Blackbeard’s Tea Party – The Duchess, 06/04/13

Strange, when I arrived at the Duchess tonight I could have sworn that the doors hadn’t opened but when I got inside there was more people in there than had been in front of me in the queue and the first act was already on stage.
Andy Doonan’s vocals reminded me of somebody but I don’t think it was the Bon Jovi comparison that I have seen bandied around. Listed on his website as a solo artist, Andy started tonight’s set with a nice song – Hometown – playing acoustic guitar, alongside Sam Smith on electric guitar and Chris Dickinson playing a cajon. The second song, a cover that was naggingly familiar, as if I knew it but under a different arrangement (it turns out that it was Be Somebody, which explains the familiarity), saw them joined by Joe Doonan and Becca Yeadon on backing vocals and this “squad rotation” continued to varying degrees throughout the set. Right Now was a lovely, quiet song which showed off Andy’s impassioned vocals while the next, Stumbling was more upbeat, as was Remember The City Lights which saw the Sam move to keyboards and Andy himself partake of a bit of harmonica action. Andy’s latest single, Here You Are, a kind of soft-rock ballad without the shudder that those words sometimes conjure up, is available as a free download on his Facebook page and was next to be played before he moved to keyboards for Sky On Fire from, I believe, a forthcoming E.P. The mix of piano and electric guitar gave this song the fullest sound of the set. Overall, a pleasant start to the evening and another artiste added to my ever-growing list of those to look out for.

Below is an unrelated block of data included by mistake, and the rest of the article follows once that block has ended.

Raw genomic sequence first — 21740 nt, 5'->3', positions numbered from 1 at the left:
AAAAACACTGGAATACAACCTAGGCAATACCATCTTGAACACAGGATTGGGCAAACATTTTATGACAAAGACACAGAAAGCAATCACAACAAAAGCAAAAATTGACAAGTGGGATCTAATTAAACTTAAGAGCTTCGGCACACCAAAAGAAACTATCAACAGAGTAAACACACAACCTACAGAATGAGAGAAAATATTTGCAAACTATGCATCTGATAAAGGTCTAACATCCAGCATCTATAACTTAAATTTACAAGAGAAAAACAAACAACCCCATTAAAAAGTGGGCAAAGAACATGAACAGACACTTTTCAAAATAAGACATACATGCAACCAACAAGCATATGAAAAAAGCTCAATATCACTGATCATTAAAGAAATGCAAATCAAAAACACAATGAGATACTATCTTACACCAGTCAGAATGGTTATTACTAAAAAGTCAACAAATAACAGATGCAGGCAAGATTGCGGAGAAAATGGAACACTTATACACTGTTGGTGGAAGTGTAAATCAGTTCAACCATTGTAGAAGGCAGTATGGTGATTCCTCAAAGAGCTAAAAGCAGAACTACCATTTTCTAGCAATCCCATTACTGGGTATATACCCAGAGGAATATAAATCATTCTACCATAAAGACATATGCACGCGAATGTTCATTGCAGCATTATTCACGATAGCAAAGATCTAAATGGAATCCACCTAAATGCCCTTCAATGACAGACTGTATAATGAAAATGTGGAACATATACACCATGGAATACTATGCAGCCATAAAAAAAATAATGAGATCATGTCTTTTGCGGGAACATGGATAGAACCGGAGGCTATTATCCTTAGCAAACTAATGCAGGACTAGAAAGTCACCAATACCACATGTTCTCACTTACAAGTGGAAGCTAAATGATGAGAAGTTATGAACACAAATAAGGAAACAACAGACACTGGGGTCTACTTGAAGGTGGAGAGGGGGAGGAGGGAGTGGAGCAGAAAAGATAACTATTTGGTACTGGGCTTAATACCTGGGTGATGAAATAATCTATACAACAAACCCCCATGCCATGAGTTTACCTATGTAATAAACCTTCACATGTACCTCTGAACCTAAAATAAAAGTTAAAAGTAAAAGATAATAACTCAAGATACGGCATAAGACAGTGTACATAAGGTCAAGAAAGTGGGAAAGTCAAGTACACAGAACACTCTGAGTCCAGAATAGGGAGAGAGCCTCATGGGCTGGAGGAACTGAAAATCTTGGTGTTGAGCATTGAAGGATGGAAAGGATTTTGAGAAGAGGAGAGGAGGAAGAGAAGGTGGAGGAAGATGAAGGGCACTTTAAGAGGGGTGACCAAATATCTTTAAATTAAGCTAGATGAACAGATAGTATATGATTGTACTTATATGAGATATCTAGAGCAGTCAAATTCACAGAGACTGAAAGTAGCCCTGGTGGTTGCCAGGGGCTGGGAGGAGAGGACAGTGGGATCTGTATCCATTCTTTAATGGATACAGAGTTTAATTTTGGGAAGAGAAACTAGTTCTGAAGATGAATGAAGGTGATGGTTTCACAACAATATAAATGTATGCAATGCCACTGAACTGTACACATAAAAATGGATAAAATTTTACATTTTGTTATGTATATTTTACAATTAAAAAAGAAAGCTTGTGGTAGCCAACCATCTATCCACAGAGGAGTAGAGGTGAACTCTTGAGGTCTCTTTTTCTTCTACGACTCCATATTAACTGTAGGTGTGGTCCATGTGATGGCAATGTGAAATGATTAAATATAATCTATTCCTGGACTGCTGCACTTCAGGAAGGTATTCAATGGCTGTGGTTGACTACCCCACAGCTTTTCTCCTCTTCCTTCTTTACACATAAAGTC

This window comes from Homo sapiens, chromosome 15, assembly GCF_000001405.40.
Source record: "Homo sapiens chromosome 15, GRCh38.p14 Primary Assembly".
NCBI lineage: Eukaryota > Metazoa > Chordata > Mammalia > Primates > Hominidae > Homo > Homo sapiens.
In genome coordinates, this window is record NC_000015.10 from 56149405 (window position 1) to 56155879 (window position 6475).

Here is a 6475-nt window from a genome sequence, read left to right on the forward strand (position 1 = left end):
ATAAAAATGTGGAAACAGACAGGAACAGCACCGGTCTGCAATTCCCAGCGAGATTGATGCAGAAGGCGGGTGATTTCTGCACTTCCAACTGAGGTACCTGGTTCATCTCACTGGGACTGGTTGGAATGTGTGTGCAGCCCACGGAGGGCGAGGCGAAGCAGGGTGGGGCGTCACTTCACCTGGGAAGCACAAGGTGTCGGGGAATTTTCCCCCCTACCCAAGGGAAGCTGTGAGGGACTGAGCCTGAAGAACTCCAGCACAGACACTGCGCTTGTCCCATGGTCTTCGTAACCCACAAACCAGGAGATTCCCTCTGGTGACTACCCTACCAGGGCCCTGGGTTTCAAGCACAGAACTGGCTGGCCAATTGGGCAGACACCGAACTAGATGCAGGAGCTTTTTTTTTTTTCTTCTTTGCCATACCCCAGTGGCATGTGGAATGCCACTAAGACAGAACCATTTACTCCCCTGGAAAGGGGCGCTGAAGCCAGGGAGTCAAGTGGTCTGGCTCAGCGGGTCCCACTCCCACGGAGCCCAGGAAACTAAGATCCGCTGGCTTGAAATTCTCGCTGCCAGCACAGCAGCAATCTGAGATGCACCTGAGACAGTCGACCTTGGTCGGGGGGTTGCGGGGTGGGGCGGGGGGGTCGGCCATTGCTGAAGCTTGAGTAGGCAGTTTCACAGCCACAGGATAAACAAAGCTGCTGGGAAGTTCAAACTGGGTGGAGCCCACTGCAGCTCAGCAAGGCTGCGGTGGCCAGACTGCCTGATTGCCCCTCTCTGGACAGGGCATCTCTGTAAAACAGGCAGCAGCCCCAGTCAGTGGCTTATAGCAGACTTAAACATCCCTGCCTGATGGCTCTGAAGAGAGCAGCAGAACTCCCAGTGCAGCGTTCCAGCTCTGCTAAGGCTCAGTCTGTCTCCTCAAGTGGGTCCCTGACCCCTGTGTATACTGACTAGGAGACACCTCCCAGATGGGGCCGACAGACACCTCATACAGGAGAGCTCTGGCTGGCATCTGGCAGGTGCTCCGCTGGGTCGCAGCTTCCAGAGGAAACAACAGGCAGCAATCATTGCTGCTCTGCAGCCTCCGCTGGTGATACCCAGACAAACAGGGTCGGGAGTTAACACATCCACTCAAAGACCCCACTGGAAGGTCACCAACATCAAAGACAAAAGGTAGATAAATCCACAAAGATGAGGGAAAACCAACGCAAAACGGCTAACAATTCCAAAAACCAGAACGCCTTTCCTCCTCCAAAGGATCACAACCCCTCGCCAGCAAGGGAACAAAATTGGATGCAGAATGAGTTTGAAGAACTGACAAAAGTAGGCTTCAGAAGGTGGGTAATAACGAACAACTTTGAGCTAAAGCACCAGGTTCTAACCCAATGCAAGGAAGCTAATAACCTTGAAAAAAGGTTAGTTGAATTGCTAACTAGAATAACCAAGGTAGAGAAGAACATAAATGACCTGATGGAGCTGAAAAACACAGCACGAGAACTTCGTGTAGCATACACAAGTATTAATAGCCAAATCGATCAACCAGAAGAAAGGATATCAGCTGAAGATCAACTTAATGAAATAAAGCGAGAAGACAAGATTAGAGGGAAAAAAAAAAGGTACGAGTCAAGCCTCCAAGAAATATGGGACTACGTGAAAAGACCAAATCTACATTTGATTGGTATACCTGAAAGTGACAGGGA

After a quick turn-around, Vinnie and the Stars took to the stage. Or, at least, The Stars did, playing a funky drums, bass and keyboard opening before announcing Vinnie Whitehead’s appearance on guitar, greeted by cries of, “We love you Vinnie,” from the audience. On stage, the band looked a bit of a mixed bag, the keyboard player and bass-player looking like escapees from a Madness tribute band and generic rock band respectively, while Vinnie himself, with his baseball cap and thick silver chain was almost the poster-boy for Yorkshire Hip-hop. His vocals were a strange sort of mixture of sung rap and funk (maybe that’s what Hip-hop is…), and came together with the music in an enjoyable, toe-tapping way. For the most part, the set had a light feel to it, but Nonsense was louder and came over as a bit angrier, while another song had a pseudo-political protest feel to it, if only in the performance as I couldn’t make out to many of the lyrics. With time running out, Vinnie announced that they were going to have to speed through the last two songs, rather than cut either of them. I’m Not From America… I’m From Hull was a humorous rap, performed slickly and with a vague party-band feel to it, while the last song was back to the funky rap stylings. Comprising at least two styles of music that I don’t actually enjoy shouldn’t have worked but this set was, in fact, very enjoyable. I doubt I would buy any albums, but I certainly wouldn’t shy away from seeing this band live again.